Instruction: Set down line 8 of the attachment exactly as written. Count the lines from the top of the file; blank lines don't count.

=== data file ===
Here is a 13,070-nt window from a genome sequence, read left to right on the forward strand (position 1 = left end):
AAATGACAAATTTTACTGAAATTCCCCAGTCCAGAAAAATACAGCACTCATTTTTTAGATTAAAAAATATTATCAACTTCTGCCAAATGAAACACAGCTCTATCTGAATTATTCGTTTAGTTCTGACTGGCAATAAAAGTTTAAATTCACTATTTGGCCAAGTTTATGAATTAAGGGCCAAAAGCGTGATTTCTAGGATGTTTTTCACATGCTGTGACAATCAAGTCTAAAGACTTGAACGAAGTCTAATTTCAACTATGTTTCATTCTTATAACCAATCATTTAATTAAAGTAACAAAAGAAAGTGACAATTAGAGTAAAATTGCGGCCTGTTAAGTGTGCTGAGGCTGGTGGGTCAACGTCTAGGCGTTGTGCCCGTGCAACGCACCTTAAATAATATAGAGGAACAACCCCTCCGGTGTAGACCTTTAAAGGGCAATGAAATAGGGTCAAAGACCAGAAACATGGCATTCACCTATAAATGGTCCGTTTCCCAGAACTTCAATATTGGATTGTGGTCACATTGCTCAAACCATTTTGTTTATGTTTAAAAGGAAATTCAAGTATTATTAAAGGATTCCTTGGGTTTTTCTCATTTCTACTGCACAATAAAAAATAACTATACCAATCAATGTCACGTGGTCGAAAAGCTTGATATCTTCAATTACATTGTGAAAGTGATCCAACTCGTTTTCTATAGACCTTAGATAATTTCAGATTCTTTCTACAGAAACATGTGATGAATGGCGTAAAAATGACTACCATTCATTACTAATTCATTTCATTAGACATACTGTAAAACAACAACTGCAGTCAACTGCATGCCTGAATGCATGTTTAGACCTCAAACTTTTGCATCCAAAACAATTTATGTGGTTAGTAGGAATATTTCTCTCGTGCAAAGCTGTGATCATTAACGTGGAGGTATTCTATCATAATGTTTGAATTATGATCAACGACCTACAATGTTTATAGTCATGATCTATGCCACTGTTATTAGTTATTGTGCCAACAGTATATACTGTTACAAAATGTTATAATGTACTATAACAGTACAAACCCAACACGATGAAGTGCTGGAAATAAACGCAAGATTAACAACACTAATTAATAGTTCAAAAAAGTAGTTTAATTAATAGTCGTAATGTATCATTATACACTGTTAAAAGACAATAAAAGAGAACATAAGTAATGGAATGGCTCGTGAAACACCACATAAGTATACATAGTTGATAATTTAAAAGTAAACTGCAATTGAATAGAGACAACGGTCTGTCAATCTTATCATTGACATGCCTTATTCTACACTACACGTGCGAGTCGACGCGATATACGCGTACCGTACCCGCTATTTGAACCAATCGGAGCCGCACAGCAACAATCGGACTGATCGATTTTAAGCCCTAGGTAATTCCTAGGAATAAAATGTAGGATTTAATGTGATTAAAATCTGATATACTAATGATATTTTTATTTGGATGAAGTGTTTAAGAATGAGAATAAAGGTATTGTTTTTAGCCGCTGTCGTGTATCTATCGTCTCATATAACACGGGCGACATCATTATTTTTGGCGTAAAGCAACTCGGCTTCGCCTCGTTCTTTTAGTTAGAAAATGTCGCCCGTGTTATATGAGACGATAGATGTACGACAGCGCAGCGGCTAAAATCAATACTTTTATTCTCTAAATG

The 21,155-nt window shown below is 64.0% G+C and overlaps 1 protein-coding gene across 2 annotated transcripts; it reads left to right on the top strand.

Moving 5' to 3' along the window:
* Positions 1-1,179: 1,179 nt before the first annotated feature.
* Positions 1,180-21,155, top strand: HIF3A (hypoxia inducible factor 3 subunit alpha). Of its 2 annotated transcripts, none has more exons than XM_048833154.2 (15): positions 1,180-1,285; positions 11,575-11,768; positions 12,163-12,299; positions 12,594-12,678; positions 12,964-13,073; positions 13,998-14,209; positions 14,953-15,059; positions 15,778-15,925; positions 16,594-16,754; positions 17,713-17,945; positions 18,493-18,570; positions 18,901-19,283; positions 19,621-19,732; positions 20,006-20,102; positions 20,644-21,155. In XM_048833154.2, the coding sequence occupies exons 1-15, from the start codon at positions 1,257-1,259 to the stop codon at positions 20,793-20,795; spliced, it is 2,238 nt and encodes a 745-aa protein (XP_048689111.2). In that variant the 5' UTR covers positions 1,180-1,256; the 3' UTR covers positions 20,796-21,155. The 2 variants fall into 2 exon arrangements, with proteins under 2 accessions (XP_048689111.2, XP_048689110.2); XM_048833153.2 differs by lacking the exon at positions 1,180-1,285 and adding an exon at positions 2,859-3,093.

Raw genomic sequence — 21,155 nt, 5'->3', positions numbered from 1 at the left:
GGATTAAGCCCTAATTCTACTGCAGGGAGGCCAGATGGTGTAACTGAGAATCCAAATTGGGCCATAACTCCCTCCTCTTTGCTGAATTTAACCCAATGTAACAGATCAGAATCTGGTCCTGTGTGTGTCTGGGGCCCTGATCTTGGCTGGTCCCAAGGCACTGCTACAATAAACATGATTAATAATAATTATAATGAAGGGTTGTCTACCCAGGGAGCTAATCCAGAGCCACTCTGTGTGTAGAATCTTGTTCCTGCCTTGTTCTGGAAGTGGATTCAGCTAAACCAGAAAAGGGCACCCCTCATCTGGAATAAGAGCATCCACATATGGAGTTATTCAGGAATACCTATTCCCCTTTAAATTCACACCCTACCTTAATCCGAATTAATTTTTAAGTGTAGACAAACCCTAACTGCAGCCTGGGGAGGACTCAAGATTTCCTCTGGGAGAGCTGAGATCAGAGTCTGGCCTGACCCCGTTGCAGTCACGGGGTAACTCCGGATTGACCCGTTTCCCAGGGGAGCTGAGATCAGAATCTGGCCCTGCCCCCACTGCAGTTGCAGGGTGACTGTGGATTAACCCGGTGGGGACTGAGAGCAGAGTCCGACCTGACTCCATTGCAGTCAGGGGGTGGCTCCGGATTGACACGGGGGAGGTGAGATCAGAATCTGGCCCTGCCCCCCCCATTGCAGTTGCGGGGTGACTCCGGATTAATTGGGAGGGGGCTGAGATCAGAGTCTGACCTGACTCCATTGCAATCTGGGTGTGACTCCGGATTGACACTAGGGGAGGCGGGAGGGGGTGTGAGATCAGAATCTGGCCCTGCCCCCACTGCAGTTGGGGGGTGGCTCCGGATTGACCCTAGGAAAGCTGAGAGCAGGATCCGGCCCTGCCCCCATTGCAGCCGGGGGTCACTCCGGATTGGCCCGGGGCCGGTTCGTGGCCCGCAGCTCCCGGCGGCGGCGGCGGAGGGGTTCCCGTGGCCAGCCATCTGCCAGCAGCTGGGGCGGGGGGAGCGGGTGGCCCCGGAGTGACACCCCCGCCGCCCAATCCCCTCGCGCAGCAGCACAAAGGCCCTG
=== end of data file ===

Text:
GGATTAAGCCCTAATTCTACTGCAGGGAGGCCAGATGGTGTAACTGAGAATCCAAATTGGGCCATAACTCCCTCCTCTTTGCTGAATTTAACCCAATGTAACAGATCAGAATCTGGTCCTGTGTGTGTCTGGGGCCCTGATCTTGGCTGGTCCCAAGGCACTGCTACAATAAACATGATTAATAATAATTATAATGAAGGGTTGTCTACCCAGGGAGCTAATCCAGAGCCACTCTGTGTGTAGAATCTTGTTCCTGCCTTGTTCTGGAAGTGGATTCAGCTAAACCAGAAAAGGGCACCCCTCATCTGGAATAAGAGCATCCACATATGGAGTTATTCAGGAATACCTATTCCCCTTTAAATTCACACCCTACCTTAATCCGAATTAATTTTTAAGTGTAGACAAACCCTAACTGCAGCCTGGGGAGGACTCAAGATTTCCTCTGGGAGAGCTGAGATCAGAGTCTGGCCTGACCCCGTTGCAGTCACGGGGTAACTCCGGATTGACCCGTTTCCCAGGGGAGCTGAGATCAGAATCTGGCCCTGCCCCCACTGCAGTTGCAGGGTGACTGTGGATTAACCCGGTGGGGACTGAGAGCAGAGTCCGACCTGACTCCATTGCAGTCAGGGGGTGGCTCCGGATTGACACGGGGGAGGTGAGATCAGAATCTGGCCCTGCCCCCCCCATTGCAGTTGCGGGGTGACTCCGGATTAATTGGGAGGGGGCTGAGATCAGAGTCTGACCTGACTCCATTGCAATCTGGGTGTGACTCCGGATTGACACTAGGGGAGGCGGGAGGGGGTGTGAGATCAGAATCTGGCCCTGCCCCCACTGCAGTTGGGGGGTGGCTCCGGATTGACCCTAGGAAAGCTGAGAGCAGGATCCGGCCCTGCCCCCATTGCAGCCGGGGGTCACTCCGGATTGGCCCGGGGCCGGTTCGTGGCCCGCAGCTCCCGGCGGCGGCGGCGGAGGGGTTCCCGTGGCCAGCCATCTGCCAGCAGCTGGGGCGGGGGGAGCGGGTGGCCCCGGAGTGACACCCCCGCCGCCCAATCCCCTCGCGCAGCAGCACAAAGGCCCTG